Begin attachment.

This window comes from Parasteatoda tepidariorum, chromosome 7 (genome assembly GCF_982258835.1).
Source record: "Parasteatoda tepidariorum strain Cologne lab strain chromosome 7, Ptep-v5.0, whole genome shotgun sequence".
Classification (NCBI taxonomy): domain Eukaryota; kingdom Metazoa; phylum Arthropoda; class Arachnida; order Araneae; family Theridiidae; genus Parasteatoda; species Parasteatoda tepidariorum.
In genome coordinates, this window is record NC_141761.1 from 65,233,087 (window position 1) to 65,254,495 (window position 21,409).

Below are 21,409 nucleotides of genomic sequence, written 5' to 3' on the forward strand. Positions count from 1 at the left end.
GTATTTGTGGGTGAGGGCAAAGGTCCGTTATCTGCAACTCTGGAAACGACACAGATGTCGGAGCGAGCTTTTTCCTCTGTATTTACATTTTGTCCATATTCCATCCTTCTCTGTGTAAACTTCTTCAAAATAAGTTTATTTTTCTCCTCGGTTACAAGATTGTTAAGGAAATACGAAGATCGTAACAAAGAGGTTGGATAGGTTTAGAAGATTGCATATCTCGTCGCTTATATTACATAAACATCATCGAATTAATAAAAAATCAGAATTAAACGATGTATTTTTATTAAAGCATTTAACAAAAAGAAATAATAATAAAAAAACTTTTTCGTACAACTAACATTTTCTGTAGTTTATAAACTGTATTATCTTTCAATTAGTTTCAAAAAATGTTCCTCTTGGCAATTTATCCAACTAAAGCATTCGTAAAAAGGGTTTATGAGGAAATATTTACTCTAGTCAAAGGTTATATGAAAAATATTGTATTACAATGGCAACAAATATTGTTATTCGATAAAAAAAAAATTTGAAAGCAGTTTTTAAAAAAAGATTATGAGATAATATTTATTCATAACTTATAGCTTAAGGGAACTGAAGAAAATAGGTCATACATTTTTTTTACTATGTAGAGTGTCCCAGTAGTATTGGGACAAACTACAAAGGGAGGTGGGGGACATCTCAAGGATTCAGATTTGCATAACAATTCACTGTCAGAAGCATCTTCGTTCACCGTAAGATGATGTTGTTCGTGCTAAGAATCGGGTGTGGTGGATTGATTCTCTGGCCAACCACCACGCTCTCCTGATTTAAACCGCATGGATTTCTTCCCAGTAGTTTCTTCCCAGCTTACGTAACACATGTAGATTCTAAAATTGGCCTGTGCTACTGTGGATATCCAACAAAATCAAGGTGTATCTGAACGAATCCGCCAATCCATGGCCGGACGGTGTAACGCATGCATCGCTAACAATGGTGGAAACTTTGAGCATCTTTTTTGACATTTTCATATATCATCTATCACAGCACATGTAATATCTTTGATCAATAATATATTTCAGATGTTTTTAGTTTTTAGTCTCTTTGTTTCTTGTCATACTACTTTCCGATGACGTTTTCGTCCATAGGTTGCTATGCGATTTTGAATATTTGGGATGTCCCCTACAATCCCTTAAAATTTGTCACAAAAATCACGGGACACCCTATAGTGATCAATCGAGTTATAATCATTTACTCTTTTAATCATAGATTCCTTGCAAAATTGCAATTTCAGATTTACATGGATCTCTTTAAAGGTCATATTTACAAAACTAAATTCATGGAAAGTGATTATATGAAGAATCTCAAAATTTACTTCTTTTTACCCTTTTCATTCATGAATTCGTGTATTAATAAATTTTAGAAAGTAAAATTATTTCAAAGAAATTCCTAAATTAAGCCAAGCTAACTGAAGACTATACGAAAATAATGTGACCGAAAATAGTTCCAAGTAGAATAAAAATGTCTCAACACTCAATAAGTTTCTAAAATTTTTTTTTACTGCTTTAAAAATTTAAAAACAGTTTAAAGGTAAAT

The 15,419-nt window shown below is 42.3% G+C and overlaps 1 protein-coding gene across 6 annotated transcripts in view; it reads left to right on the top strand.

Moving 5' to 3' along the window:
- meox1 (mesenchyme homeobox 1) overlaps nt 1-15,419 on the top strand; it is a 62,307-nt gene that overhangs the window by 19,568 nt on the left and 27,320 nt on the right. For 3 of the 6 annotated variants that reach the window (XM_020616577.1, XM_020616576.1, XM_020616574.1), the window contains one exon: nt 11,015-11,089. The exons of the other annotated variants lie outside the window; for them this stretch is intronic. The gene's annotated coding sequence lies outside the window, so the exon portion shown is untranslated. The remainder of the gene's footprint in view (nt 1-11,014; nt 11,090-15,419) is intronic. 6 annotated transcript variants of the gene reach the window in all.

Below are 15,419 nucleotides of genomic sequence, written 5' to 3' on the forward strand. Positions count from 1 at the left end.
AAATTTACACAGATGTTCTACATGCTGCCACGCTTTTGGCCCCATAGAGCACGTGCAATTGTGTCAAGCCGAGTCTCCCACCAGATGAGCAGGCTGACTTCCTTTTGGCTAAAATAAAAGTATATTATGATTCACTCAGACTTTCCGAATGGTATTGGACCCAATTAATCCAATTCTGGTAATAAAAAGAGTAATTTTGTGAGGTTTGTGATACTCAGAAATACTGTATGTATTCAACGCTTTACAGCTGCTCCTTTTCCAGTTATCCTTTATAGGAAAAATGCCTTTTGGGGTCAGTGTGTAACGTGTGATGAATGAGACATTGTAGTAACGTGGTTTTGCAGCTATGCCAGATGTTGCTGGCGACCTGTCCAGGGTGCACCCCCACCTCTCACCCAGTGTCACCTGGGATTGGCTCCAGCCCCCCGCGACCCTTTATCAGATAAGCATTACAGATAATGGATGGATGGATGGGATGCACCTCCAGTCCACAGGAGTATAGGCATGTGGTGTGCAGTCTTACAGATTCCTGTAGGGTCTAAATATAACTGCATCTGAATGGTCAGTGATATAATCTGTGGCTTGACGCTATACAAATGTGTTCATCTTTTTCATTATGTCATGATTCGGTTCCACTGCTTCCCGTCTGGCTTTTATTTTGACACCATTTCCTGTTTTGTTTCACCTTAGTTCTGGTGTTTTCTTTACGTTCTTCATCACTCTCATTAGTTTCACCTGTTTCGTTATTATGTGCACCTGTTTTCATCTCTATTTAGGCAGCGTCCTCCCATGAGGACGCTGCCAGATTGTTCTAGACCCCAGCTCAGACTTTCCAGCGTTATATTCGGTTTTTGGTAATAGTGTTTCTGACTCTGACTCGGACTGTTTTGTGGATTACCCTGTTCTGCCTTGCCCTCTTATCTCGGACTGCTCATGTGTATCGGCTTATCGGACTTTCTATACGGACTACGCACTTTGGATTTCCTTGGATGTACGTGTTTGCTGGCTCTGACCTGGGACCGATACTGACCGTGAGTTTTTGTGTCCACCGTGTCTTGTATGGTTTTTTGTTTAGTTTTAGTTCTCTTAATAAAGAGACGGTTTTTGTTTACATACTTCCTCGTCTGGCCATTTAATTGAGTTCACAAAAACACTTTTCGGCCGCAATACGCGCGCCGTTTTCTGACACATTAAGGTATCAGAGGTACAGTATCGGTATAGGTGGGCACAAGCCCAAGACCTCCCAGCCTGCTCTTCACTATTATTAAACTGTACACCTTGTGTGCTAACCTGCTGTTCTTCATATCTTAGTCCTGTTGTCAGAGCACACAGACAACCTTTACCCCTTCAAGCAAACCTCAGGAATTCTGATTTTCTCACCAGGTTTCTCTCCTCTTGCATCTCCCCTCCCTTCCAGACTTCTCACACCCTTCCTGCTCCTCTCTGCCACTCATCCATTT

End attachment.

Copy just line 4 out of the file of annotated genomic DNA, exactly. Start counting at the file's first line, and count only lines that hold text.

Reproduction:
In genome coordinates, this window is record NC_141761.1 from 65,233,087 (window position 1) to 65,254,495 (window position 21,409).